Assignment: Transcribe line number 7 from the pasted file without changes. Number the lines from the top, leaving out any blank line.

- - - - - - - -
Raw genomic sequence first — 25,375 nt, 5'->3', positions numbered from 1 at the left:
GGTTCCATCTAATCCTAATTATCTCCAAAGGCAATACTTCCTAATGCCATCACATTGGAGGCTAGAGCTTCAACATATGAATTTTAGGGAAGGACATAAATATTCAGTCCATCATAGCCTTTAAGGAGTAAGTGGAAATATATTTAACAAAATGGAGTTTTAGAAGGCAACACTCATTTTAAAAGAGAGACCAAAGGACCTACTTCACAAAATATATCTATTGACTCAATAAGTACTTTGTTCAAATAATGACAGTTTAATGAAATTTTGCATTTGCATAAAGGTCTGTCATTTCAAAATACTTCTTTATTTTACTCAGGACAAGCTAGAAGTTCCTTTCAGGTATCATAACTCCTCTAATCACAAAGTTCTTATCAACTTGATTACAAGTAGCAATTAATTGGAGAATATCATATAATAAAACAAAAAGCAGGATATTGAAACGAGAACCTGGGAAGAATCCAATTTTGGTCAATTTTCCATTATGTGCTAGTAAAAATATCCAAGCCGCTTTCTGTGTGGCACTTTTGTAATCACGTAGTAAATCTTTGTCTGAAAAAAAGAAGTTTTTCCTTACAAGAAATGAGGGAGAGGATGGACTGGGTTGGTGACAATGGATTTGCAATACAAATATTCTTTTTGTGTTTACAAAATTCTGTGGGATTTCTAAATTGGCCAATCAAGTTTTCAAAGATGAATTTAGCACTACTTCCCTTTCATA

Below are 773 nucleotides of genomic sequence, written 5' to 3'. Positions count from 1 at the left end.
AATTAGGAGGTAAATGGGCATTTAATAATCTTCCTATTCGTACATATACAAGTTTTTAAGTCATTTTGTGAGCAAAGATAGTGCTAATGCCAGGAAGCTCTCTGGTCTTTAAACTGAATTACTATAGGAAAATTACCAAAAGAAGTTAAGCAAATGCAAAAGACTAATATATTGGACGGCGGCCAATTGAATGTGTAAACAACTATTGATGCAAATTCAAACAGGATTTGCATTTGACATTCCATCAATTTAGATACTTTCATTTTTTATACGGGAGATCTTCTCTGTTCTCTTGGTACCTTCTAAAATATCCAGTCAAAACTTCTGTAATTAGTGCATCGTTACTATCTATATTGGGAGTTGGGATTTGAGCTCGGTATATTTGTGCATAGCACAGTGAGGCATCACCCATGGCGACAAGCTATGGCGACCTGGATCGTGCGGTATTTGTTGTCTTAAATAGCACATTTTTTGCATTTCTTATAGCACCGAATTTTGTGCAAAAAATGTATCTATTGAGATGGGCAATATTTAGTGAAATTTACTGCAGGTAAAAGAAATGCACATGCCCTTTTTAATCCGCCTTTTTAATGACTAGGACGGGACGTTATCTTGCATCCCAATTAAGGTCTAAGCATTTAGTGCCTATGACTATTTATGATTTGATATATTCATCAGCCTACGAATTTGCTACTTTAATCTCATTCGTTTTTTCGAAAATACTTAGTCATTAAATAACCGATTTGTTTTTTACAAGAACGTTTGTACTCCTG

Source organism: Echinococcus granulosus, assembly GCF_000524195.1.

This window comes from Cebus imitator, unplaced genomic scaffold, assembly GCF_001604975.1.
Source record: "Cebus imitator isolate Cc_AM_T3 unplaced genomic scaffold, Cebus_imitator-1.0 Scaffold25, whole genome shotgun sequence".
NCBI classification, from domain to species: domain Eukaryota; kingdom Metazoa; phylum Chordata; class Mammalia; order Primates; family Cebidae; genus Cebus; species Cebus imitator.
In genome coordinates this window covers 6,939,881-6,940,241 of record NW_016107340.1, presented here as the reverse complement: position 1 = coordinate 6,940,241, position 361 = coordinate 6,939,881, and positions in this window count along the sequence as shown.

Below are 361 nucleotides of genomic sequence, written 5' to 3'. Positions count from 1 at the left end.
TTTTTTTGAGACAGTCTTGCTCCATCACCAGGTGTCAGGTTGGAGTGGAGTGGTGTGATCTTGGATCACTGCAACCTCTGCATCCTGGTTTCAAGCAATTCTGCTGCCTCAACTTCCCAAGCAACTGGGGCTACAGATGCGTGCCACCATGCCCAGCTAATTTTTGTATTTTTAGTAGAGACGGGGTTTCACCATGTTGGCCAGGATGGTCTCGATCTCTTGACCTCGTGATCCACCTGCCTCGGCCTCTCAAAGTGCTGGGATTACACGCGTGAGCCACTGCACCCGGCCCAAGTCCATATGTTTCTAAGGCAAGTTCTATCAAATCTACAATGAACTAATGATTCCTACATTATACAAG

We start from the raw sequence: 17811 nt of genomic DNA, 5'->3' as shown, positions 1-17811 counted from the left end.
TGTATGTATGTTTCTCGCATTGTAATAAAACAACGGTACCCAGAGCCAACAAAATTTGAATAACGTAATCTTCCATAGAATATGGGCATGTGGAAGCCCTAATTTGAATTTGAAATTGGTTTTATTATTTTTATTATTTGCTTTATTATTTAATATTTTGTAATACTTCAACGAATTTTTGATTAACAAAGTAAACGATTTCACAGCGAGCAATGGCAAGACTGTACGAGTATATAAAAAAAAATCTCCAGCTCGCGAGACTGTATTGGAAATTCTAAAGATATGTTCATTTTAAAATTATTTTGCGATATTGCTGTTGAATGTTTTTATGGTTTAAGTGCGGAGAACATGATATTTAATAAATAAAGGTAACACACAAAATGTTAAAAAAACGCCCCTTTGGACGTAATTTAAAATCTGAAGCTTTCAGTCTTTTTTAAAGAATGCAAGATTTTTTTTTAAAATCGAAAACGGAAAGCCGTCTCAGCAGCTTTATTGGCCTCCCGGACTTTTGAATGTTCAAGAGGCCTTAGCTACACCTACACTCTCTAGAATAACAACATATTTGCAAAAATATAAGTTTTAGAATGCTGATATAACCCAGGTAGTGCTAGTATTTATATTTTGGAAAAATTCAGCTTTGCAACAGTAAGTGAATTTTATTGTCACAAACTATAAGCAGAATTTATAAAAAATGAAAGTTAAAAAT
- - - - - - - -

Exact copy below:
Source record: "Cebus imitator isolate Cc_AM_T3 unplaced genomic scaffold, Cebus_imitator-1.0 Scaffold25, whole genome shotgun sequence".